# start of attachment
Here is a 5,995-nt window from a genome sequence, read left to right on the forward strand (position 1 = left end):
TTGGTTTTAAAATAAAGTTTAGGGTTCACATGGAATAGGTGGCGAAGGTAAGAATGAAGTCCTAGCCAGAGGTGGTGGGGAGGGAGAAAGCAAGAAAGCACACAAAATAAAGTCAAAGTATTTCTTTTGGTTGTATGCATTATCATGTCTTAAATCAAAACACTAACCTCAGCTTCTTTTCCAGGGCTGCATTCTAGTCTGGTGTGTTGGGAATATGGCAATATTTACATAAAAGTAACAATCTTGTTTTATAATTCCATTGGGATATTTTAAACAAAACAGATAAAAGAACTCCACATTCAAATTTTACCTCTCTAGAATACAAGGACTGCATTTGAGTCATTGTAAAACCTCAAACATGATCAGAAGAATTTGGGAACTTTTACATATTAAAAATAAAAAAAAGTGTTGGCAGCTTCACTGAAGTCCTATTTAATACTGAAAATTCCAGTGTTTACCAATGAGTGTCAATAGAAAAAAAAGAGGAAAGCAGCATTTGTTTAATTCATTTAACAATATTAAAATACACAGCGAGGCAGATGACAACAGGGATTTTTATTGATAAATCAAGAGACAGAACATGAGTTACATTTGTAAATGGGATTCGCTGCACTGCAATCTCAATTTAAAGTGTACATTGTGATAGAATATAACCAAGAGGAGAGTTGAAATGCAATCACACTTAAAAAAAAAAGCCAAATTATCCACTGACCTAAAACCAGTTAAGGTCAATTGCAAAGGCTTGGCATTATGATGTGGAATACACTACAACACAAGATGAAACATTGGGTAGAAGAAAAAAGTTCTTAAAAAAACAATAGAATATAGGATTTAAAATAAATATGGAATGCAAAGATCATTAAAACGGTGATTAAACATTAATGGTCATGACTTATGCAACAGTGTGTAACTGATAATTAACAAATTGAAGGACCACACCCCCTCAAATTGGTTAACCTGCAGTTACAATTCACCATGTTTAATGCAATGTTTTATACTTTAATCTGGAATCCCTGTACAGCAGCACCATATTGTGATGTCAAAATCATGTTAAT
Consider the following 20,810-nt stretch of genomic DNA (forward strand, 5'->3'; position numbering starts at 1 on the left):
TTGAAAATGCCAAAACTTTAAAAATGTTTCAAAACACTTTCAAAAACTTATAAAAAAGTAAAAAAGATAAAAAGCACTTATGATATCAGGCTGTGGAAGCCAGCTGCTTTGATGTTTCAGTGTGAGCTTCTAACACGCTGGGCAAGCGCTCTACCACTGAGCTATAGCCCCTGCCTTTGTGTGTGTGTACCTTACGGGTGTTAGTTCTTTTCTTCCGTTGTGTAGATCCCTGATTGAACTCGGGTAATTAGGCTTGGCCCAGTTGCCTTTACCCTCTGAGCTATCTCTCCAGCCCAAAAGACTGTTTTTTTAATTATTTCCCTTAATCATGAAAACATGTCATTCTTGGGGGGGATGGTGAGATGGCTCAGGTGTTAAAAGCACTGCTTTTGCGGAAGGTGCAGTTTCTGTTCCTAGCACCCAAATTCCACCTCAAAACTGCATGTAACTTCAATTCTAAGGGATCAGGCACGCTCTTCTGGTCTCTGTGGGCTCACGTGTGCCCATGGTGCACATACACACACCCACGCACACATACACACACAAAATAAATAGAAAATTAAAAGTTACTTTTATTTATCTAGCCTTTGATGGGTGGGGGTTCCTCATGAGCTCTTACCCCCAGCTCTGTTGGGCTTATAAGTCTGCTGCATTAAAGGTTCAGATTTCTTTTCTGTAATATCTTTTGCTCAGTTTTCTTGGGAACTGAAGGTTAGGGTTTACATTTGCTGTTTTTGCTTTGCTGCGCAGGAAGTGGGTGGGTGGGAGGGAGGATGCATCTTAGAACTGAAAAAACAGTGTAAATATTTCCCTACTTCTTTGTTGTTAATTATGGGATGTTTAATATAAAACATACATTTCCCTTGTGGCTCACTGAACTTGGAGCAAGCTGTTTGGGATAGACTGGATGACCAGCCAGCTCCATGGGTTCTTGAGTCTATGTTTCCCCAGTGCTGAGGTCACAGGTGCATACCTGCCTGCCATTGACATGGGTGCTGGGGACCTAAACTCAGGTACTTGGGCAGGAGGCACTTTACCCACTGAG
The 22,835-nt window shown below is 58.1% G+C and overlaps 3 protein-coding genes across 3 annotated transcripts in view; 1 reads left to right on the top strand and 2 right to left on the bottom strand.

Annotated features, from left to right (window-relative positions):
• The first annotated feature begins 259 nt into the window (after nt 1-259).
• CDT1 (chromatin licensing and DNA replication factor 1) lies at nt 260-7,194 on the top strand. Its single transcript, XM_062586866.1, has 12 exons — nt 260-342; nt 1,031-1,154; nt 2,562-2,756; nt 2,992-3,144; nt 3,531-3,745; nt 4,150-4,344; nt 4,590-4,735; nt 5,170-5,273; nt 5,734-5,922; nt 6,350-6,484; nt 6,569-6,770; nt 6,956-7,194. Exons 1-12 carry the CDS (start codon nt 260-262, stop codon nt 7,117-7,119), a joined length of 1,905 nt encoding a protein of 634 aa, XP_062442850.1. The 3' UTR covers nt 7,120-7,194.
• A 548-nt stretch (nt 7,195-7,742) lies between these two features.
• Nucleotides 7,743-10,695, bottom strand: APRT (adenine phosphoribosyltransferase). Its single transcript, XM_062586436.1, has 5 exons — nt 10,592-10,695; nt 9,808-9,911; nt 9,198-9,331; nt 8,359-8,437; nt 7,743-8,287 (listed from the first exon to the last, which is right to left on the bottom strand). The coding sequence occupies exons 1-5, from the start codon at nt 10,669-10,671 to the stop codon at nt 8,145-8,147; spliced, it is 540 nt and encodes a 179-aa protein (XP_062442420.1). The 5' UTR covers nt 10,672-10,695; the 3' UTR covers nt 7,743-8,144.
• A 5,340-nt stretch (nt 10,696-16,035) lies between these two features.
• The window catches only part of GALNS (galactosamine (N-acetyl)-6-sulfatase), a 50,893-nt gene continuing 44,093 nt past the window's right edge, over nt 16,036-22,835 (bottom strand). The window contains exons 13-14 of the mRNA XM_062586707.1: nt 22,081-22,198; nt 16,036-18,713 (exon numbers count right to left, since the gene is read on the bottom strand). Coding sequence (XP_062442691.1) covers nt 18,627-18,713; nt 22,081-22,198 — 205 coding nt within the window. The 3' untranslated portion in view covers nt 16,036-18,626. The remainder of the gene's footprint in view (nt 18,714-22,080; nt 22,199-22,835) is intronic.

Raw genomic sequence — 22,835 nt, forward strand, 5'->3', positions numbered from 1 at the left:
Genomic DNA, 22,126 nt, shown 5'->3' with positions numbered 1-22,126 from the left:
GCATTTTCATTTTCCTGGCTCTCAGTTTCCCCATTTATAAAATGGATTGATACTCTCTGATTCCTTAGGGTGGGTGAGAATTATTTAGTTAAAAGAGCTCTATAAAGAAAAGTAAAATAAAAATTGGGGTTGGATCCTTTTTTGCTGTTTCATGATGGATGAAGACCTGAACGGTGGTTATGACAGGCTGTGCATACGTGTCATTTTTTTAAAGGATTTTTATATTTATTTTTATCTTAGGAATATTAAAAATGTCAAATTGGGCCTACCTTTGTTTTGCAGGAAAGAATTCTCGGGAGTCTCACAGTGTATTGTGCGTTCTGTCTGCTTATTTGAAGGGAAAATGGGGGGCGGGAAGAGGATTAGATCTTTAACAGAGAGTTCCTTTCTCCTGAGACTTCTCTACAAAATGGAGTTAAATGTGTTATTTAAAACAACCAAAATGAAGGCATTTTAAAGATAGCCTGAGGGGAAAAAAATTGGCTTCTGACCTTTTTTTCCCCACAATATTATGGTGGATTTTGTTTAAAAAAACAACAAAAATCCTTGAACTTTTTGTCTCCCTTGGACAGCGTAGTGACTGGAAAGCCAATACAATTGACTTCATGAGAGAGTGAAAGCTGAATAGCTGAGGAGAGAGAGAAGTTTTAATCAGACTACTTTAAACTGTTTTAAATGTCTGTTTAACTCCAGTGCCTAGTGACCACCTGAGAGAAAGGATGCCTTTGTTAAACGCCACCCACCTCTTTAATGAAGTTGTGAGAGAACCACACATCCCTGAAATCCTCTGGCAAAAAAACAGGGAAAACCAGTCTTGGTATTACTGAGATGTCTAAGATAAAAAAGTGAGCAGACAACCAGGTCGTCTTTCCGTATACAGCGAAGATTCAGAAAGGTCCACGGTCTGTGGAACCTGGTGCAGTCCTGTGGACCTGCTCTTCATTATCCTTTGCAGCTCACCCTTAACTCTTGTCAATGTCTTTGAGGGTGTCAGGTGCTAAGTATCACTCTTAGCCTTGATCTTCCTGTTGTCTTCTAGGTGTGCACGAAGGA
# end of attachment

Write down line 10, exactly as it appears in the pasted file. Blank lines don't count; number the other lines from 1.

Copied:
• Nucleotides 7,743-10,695, bottom strand: APRT (adenine phosphoribosyltransferase). Its single transcript, XM_062586436.1, has 5 exons — nt 10,592-10,695; nt 9,808-9,911; nt 9,198-9,331; nt 8,359-8,437; nt 7,743-8,287 (listed from the first exon to the last, which is right to left on the bottom strand). The coding sequence occupies exons 1-5, from the start codon at nt 10,669-10,671 to the stop codon at nt 8,145-8,147; spliced, it is 540 nt and encodes a 179-aa protein (XP_062442420.1). The 5' UTR covers nt 10,672-10,695; the 3' UTR covers nt 7,743-8,144.